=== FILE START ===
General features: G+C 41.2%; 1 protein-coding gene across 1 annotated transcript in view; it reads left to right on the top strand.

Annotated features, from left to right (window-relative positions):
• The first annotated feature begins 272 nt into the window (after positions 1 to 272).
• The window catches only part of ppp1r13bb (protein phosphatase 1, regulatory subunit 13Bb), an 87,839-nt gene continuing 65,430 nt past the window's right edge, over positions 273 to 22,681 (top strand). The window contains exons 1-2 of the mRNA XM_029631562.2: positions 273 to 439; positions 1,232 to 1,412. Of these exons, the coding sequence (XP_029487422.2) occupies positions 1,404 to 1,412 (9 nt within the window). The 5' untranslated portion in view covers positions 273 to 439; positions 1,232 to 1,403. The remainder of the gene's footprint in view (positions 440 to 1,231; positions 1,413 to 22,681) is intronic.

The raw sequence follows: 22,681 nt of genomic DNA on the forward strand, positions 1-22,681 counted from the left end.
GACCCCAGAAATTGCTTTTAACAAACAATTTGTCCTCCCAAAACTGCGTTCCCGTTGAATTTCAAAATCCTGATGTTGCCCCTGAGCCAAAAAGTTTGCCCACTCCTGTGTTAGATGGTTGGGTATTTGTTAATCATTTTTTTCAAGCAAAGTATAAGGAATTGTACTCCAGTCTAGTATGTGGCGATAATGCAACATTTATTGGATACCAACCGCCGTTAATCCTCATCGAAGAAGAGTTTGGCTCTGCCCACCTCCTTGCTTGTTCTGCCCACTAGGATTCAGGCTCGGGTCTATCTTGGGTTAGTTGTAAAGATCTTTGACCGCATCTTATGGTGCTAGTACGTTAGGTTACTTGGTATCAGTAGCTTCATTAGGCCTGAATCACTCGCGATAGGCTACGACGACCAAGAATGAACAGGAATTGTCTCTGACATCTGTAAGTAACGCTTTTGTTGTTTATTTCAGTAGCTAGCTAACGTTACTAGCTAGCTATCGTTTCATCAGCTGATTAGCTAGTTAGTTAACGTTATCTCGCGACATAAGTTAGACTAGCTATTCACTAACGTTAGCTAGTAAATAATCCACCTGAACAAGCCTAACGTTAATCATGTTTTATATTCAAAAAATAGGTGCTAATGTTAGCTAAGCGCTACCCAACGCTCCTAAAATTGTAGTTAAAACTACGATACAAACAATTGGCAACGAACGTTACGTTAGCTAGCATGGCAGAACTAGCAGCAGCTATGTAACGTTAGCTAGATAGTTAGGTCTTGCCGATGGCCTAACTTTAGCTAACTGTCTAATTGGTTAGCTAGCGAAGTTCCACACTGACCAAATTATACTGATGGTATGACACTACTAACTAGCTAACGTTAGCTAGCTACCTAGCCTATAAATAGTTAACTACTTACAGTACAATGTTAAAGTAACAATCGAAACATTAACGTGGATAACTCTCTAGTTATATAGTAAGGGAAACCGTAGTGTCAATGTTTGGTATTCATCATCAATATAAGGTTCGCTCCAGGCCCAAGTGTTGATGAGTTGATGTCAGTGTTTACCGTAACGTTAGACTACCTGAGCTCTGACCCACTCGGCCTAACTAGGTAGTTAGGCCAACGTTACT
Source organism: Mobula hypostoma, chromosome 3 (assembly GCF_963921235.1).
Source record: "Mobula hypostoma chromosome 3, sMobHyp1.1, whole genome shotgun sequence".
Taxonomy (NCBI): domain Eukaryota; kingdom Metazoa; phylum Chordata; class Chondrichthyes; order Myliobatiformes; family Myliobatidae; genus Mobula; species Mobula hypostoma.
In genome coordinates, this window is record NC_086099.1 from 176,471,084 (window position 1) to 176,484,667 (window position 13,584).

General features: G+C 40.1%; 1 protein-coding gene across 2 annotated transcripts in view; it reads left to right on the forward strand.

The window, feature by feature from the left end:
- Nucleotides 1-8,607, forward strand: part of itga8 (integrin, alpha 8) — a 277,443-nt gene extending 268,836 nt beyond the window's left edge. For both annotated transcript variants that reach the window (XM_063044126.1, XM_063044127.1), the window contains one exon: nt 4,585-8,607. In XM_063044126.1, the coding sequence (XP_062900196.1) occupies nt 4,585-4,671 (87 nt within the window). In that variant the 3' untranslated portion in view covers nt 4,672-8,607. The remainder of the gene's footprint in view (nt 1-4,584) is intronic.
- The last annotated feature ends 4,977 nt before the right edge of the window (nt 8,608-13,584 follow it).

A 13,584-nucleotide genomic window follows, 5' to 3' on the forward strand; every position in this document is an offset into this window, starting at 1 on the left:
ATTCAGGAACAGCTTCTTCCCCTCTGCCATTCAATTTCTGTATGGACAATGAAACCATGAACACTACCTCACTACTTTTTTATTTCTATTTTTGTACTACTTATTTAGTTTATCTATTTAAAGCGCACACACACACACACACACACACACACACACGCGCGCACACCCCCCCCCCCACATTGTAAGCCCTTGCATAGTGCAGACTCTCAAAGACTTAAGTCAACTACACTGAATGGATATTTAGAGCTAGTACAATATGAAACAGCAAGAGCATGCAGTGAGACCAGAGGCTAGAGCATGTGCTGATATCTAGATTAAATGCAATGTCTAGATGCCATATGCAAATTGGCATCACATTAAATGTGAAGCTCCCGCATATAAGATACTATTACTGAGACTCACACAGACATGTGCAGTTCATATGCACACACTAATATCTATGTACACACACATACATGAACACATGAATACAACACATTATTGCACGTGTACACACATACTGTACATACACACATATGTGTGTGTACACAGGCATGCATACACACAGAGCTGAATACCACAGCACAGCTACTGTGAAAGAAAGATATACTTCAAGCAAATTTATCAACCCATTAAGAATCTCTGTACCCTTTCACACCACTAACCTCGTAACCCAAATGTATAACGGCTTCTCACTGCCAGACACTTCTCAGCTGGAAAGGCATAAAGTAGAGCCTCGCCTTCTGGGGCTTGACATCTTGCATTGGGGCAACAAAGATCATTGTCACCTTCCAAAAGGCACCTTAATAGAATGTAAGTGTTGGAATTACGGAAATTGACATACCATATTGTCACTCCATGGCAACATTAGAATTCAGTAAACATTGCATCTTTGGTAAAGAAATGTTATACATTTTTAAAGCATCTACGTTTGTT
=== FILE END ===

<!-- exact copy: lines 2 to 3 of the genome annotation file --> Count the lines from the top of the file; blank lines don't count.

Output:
Annotated features, from left to right (window-relative positions):
• The first annotated feature begins 272 nt into the window (after positions 1 to 272).